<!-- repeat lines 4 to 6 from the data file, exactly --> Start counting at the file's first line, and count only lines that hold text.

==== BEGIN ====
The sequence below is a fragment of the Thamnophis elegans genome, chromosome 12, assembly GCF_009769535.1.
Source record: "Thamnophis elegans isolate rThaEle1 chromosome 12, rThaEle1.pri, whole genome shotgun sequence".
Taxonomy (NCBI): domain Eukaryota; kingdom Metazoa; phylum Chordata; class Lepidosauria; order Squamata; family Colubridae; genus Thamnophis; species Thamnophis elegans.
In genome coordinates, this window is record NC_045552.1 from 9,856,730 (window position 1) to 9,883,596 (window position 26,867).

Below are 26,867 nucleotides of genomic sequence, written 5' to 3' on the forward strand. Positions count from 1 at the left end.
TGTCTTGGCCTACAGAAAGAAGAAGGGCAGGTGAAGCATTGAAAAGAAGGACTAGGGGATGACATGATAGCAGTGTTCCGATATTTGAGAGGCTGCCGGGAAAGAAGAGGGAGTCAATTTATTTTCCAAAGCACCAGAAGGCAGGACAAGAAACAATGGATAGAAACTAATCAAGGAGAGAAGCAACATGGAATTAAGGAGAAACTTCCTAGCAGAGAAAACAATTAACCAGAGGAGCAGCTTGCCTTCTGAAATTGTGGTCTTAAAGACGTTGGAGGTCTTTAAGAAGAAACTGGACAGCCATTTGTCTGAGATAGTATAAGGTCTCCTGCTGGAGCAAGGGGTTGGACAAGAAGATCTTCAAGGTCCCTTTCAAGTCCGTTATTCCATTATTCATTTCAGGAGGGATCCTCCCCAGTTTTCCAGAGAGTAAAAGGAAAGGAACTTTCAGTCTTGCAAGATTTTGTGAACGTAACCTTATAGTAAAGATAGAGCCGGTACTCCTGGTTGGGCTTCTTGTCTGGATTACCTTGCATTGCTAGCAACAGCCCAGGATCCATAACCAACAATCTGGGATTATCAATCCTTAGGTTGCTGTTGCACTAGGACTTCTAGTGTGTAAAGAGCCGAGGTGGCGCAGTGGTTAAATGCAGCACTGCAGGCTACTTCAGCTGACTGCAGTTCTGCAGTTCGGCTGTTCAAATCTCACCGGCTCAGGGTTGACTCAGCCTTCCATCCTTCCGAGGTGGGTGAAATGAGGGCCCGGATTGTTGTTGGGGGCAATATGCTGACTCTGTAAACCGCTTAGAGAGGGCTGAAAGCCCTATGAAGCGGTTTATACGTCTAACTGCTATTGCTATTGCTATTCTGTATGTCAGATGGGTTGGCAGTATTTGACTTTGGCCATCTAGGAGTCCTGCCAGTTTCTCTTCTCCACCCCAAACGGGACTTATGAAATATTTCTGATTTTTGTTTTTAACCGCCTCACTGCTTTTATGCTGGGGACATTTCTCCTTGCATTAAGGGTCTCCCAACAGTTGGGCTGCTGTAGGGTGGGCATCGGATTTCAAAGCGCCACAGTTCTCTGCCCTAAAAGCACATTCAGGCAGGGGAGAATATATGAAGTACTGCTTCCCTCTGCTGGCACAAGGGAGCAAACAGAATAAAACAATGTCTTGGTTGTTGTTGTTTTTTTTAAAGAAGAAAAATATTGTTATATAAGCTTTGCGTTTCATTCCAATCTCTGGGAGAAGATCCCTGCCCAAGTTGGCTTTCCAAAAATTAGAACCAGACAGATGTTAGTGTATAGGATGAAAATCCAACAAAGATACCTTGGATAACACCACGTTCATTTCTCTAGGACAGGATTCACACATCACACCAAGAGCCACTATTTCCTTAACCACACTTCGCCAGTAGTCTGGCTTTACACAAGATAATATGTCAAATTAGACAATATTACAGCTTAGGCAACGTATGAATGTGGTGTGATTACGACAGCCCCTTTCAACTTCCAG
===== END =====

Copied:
In genome coordinates, this window is record NC_045552.1 from 9,856,730 (window position 1) to 9,883,596 (window position 26,867).

Below are 26,867 nucleotides of genomic sequence, written 5' to 3' on the forward strand. Positions count from 1 at the left end.
TGTCTTGGCCTACAGAAAGAAGAAGGGCAGGTGAAGCATTGAAAAGAAGGACTAGGGGATGACATGATAGCAGTGTTCCGATATTTGAGAGGCTGCCGGGAAAGAAGAGGGAGTCAATTTATTTTCCAAAGCACCAGAAGGCAGGACAAGAAACAATGGATAGAAACTAATCAAGGAGAGAAGCAACATGGAATTAAGGAGAAACTTCCTAGCAGAGAAAACAATTAACCAGAGGAGCAGCTTGCCTTCTGAAATTGTGGTCTTAAAGACGTTGGAGGTCTTTAAGAAGAAACTGGACAGCCATTTGTCTGAGATAGTATAAGGTCTCCTGCTGGAGCAAGGGGTTGGACAAGAAGATCTTCAAGGTCCCTTTCAAGTCCGTTATTCCATTATTCATTTCAGGAGGGATCCTCCCCAGTTTTCCAGAGAGTAAAAGGAAAGGAACTTTCAGTCTTGCAAGATTTTGTGAACGTAACCTTATAGTAAAGATAGAGCCGGTACTCCTGGTTGGGCTTCTTGTCTGGATTACCTTGCATTGCTAGCAACAGCCCAGGATCCATAACCAACAATCTGGGATTATCAATCCTTAGGTTGCTGTTGCACTAGGACTTCTAGTGTGTAAAGAGCCGAGGTGGCGCAGTGGTTAAATGCAGCACTGCAGGCTACTTCAGCTGACTGCAGTTCTGCAGTTCGGCTGTTCAAATCTCACCGGCTCAGGGTTGACTCAGCCTTCCATCCTTCCGAGGTGGGTGAAATGAGGGCCCGGATTGTTGTTGGGGGCAATATGCTGACTCTGTAAACCGCTTAGAGAGGGCTGAAAGCCCTATGAAGCGGTTTATACGTCTAACTGCTATTGCTATTGCTATTCTGTATGTCAGATGGGTTGGCAGTATTTGACTTTGGCCATCTAGGAGTCCTGCCAGTTTCTCTTCTCCACCCCAAACGGGACTTATGAAATATTTCTGATTTTTGTTTTTAACCGCCTCACTGCTTTTATGCTGGGGACATTTCTCCTTGCATTAAGGGTCTCCCAACAGTTGGGCTGCTGTAGGGTGGGCATCGGATTTCAAAGCGCCACAGTTCTCTGCCCTAAAAGCACATTCAGGCAGGGGAGAATATATGAAGTACTGCTTCCCTCTGCTGGCACAAGGGAGCAAACAGAATAAAACAATGTCTTGGTTGTTGTTGTTTTTTTTAAAGAAGAAAAATATTGTTATATAAGCTTTGCGTTTCATTCCAATCTCTGGGAGAAGATCCCTGCCCAAGTTGGCTTTCCAAAAATTAGAACCAGACAGATGTTAGTGTATAGGATGAAAATCCAACAAAGATACCTTGGATAACACCACGTTCATTTCTCTAGGACAGGATTCACACATCACACCAAGAGCCACTATTTCCTTAACCACACTTCGCCAGTAGTCTGGCTTTACACAAGATAATATGTCAAATTAGACAATATTACAGCTTAGGCAACGTATGAATGTGGTGTGATTACGACAGCCCCTTTCAACTTCCAG